With short prairie summer of long sunny days and abundant blossoms, our harvest season is intense. A single healthy beehive can produce up to 15 kg of honey on a good summer day. We harvest this honey from July until the beginning of September. We employ minimally invasive harvest techniques: the queen/brood chamber is not disturbed. We do not use any chemical repellents to force the bees from the honey supers, but rather allow the bees to fly out on their own and then used forced air to remove the few remaining bees from the honey supers.
The field teams bring full supers of honey in from the field to the “honey house” where the extracting and bottling facilities are housed. The next day the extracting crew scrapes the wax cappings off each honeycomb and then the honeycombs are loaded into a centrifuge that spins the honey out of the combs. Depending on the qualities of the honey it is then pumped either into the bulk canning tanks and into large drums for bulk sale to honey packing companies, or, if it meets our Wendell Estate standards, the honey goes directly into the Wendell Estate storage tanks. The liquid honey passes through a couple 80 mesh screens to have larger pieces of wax removed and then is bottled fresh on the farm. Our honey extraction and bottling facilities use only Canadian Food Inspection Agency (CFIA)-approved, food-grade stainless steel equipment.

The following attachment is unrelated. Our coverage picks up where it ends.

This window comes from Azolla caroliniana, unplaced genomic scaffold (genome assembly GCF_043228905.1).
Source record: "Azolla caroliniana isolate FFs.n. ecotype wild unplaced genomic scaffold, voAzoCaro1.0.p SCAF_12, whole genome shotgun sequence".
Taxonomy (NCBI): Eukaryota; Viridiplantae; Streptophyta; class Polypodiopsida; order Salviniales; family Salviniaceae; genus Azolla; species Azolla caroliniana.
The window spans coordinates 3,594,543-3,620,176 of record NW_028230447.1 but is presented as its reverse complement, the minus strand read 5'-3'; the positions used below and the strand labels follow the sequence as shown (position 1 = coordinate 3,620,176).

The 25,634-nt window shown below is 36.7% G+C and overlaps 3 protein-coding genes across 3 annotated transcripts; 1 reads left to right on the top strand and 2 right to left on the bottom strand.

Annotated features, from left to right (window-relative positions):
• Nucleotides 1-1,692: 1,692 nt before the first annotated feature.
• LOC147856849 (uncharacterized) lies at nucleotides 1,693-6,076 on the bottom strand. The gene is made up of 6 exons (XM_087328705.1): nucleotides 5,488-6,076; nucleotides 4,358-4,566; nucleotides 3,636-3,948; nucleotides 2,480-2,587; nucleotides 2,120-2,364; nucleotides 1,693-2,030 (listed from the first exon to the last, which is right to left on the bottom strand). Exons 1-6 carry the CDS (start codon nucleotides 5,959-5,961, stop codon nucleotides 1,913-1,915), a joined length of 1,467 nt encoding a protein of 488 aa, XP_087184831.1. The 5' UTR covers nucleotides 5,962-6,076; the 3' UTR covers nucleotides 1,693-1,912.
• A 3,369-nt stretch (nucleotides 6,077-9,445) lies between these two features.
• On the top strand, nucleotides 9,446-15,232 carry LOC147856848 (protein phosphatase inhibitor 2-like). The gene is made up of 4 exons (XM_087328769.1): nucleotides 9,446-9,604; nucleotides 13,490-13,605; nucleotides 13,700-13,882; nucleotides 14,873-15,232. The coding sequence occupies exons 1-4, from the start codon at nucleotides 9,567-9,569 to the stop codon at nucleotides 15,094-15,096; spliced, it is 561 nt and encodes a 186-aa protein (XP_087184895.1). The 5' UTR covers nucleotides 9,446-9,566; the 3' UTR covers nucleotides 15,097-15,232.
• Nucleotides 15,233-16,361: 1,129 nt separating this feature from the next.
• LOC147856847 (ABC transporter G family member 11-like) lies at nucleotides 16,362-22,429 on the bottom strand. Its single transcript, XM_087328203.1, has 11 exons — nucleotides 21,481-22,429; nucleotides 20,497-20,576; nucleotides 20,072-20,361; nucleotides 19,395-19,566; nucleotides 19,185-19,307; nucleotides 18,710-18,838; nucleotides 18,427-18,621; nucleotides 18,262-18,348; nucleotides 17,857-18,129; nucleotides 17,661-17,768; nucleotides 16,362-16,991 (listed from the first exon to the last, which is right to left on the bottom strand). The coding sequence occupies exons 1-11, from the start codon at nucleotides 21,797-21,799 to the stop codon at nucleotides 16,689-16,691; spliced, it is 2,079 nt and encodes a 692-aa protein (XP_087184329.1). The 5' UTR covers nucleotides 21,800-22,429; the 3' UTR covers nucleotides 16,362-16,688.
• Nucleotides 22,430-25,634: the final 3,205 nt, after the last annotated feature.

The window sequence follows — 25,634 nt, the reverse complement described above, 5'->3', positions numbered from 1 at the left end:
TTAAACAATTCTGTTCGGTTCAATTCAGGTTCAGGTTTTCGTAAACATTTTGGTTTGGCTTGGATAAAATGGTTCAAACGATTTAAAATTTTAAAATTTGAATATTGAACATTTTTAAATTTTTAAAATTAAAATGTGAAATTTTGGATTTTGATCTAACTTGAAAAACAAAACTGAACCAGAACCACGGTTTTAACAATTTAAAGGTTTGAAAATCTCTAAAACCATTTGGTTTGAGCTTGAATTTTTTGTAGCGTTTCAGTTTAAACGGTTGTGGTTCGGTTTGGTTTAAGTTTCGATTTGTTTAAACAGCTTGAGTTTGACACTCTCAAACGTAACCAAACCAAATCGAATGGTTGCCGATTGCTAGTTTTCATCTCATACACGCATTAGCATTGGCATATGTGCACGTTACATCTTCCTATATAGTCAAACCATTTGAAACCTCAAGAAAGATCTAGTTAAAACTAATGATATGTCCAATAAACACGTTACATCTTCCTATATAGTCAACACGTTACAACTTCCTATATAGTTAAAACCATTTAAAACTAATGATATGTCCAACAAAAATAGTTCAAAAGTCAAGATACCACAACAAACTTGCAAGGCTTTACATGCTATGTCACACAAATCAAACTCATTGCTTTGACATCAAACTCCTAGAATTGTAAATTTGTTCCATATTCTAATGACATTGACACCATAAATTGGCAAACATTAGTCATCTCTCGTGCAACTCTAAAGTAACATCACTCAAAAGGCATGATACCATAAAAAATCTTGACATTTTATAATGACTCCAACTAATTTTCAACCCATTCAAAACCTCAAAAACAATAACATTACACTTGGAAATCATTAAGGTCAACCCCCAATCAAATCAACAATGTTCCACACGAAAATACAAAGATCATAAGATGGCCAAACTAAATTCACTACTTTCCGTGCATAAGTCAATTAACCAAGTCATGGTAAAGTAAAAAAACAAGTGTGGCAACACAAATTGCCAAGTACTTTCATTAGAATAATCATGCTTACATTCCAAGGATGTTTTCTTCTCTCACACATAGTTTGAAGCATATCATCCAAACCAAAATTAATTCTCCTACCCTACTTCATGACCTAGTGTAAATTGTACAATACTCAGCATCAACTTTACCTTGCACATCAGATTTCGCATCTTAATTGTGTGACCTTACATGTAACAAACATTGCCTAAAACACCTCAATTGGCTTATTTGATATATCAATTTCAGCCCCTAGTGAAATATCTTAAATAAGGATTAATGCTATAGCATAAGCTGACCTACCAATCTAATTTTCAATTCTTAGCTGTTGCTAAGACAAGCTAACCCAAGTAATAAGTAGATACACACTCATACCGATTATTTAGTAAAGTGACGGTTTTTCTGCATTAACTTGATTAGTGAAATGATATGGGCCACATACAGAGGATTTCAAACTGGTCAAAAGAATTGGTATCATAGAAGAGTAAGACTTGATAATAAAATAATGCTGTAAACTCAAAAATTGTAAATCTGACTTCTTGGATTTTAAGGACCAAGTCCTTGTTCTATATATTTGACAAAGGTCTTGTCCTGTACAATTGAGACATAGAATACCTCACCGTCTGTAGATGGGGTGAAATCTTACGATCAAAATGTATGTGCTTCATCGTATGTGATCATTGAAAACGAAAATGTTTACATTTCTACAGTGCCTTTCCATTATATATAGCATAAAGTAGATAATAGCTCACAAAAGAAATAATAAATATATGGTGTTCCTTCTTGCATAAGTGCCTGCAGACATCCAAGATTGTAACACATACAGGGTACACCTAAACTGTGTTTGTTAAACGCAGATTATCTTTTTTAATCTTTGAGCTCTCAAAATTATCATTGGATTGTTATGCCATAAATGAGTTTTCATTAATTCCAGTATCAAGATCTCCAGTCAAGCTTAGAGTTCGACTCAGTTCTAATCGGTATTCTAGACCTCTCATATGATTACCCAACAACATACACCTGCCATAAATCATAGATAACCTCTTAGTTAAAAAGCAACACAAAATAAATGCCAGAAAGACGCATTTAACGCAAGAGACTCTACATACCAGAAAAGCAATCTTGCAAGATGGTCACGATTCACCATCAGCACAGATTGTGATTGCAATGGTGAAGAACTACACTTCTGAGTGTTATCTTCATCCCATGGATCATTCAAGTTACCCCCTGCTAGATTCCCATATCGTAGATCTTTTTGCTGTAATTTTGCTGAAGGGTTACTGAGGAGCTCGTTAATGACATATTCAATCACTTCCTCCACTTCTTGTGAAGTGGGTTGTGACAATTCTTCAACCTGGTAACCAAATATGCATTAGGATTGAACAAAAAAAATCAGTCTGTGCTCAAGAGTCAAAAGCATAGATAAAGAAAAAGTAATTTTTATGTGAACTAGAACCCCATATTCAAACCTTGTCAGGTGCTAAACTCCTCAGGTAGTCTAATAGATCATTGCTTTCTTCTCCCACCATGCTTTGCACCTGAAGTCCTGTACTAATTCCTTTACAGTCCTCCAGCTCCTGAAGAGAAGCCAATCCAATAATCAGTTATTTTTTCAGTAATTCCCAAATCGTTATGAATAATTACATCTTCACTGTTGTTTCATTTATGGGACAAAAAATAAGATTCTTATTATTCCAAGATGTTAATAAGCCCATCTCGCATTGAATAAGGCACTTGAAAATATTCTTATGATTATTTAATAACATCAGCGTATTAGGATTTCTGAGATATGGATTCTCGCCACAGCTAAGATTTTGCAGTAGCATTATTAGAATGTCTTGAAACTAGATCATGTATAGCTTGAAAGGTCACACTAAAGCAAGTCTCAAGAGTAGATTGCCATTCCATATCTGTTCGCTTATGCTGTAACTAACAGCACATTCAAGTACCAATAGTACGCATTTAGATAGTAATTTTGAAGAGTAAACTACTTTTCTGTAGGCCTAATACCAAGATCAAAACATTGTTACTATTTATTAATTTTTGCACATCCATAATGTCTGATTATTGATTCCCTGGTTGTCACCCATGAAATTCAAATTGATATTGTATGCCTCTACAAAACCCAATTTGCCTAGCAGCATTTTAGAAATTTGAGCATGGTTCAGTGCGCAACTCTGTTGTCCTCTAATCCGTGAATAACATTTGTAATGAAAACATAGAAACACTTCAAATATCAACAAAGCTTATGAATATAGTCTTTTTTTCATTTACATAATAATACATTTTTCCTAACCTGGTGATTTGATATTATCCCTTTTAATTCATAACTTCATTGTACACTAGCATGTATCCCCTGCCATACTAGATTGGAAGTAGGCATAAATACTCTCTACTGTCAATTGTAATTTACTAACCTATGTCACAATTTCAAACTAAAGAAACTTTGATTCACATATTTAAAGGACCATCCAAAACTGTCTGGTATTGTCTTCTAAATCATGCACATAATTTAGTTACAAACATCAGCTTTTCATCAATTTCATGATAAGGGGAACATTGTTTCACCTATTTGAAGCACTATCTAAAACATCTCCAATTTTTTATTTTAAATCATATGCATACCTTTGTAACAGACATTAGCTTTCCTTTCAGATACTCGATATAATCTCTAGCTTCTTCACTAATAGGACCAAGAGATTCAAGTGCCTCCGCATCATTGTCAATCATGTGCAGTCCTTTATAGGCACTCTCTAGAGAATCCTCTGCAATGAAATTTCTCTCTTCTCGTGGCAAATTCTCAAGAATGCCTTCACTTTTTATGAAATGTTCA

Harvest winds up at the beginning of September. The next couple months are spent getting the hives ready for winter: making sure they are healthy and have adequate food stores. Finally, the hives are pushed together in groups of four for warmth, wrapped with insulation and left to hunker down and keep warm by eating and metabolizing honey until the next spring.